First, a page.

13. 13. <ul><li>Offers choice of native language or English
  14. 14. Includes a sequence of reading tasks
  15. 15. Read single-digit numbers
  16. 16. Read Name and Address on a form
  17. 17. Read short story in native language or English
  18. 18. Reading Testlet- 8 Read & Touch items
  19. 19. Simple sentences in English
  20. 20. Determines if learner is at the literacy level
  21. 21. Places learner in Low or High level Reading test</li></ul>Native Language Reading Locator<br />
  22. 22. Listening Assessment<br />One item type - Listen and Touch<br />Uses color photos<br />No written prompts or distractors<br />Audio repeated once<br />One test level<br />2 final alternate forms<br />
  23. 23. Listening - Listen and touch<br />
  24. 24. Reading Assessment<br />Two Item types:<br />Listen and Touch Reading <br />Read and Touch<br />Measure basic literacy skills and basic life skills<br />Two test levels – Low and High<br />2 final alternate forms at each test level<br />
  25. 25. Reading – Listen and Read<br />
  26. 26. Reading – Read and Touch<br />
  27. 27. Diagnostic Reporting – Reading Low<br />Visual discrimination skills (same vs. different)<br />In numbers, letters, and words<br />Number knowledge (basic numeracy)<br />Relate a numeral to a quantity<br />Read one- and two-digit numbers<br />Alphabet knowledge<br />Identify letters by name<br />Match upper- and lowercase letters<br />Find same letter in different font<br />Basic Personal Form words (uppercase)<br />Environmental Print<br />Phonics – initial consonant sounds<br />
  28. 28. Basic sight words in context<br />Including days, months, dates<br />Basic personal form words<br />Phonemic awareness<br />Phonics – initial, medial and final<br />Diagnostic Reporting – Reading High<br />
  29. 29. Florida’s Adult ESOL Literacy Standards<br />Compilation of Literature on Adult Second Language Literacy Learners (annotated)<br />Research<br />Resources for Teachers and Teacher-Trainers<br />Seven Guiding Principles for ESL Literacy Instruction<br />Additional Project Resources<br />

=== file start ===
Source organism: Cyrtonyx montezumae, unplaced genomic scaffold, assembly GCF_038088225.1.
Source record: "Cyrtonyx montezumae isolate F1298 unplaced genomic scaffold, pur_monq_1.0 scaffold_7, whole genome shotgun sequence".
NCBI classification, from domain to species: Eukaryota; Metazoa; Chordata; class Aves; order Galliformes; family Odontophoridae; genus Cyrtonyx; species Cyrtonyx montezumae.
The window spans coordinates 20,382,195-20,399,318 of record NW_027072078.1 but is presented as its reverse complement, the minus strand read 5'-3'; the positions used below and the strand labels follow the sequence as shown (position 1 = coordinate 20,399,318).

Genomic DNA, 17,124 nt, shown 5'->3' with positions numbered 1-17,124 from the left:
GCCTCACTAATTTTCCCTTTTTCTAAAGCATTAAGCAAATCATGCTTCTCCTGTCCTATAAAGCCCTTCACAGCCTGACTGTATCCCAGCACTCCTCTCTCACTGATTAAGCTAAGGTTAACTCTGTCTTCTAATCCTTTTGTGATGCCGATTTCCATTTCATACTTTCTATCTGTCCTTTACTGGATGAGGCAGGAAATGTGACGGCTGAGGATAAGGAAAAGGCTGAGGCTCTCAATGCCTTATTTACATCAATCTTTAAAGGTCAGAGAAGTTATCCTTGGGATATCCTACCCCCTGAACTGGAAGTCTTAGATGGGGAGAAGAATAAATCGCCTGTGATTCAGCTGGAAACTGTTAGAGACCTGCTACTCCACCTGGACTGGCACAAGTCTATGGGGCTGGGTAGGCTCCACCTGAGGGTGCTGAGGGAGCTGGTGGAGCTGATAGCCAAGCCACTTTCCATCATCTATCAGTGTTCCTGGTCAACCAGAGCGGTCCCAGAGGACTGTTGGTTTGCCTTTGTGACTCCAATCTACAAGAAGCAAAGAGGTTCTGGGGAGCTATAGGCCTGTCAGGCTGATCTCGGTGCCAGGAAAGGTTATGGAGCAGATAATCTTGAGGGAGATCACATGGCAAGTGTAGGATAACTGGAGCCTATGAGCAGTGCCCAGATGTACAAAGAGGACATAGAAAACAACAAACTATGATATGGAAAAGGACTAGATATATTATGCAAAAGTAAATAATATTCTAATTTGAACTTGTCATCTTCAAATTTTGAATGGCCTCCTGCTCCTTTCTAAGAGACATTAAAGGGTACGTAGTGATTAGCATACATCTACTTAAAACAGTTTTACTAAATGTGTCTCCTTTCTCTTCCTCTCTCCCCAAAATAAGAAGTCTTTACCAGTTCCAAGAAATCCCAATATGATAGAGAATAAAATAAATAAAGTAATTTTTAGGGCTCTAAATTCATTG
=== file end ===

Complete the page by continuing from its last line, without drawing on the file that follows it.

30. 30. Adult learners’ perspectives, strengths, and learning needs are different from those of children. <br />Adults learners can and should take charge of their learning. <br />Effective ESOL/literacy teaching offers extensive practice in oral language skills. <br />Peer-to-peer collaboration facilitates learning. <br />Seven Guiding Principlesfor ESL Literacy Instruction<br />
  31. 31. Judicious native-language use helps learners develop skills.<br />Learning to read requires pre-reading, decoding and comprehension skills.<br />Reading and writing skills develop in tandem.<br />Seven Guiding Principles<br />
  32. 32. Who administers the field test assessment?<br />A CASAS-trained teacher or tester<br />To which low literacy students?<br />Students currently enrolled in literacy classes with fewer than 6 years of L1 education<br />Agency commitment to administering a certain number of tests in standardized way within specific time frame<br />Where? <br />One-to-one in a quiet, separate space<br />Field Testing<br />
  33. 33. How long does it take? <br />Assessment takes ~45 min. <br />What’s the Field Test timeframe?<br />Through 2011<br />What equipment is needed?<br />Windows-based computer and <br />Touch screen (overlay or monitor)<br />CASAS will assist with touch screen for field testing, if necessary<br />Field Testing<br />
  34. 34. Go to CASAS web site www.casas.org<br />Fill out field testing Interest Form<br />For more field test information, contact<br /> Margaret Lyman -- mlyman@casas.orgCASAS phone: 800-255-1036, ext. 517<br />Other contact information:<br />Linda Taylor<br />ltaylor@casas.org, ext. 186<br />Amy Studer<br />astuder@casas.org, ext. 130<br />Emily Wheeler<br />ewheeler@casas.org, ext. 518<br />How to participate in field testing<br />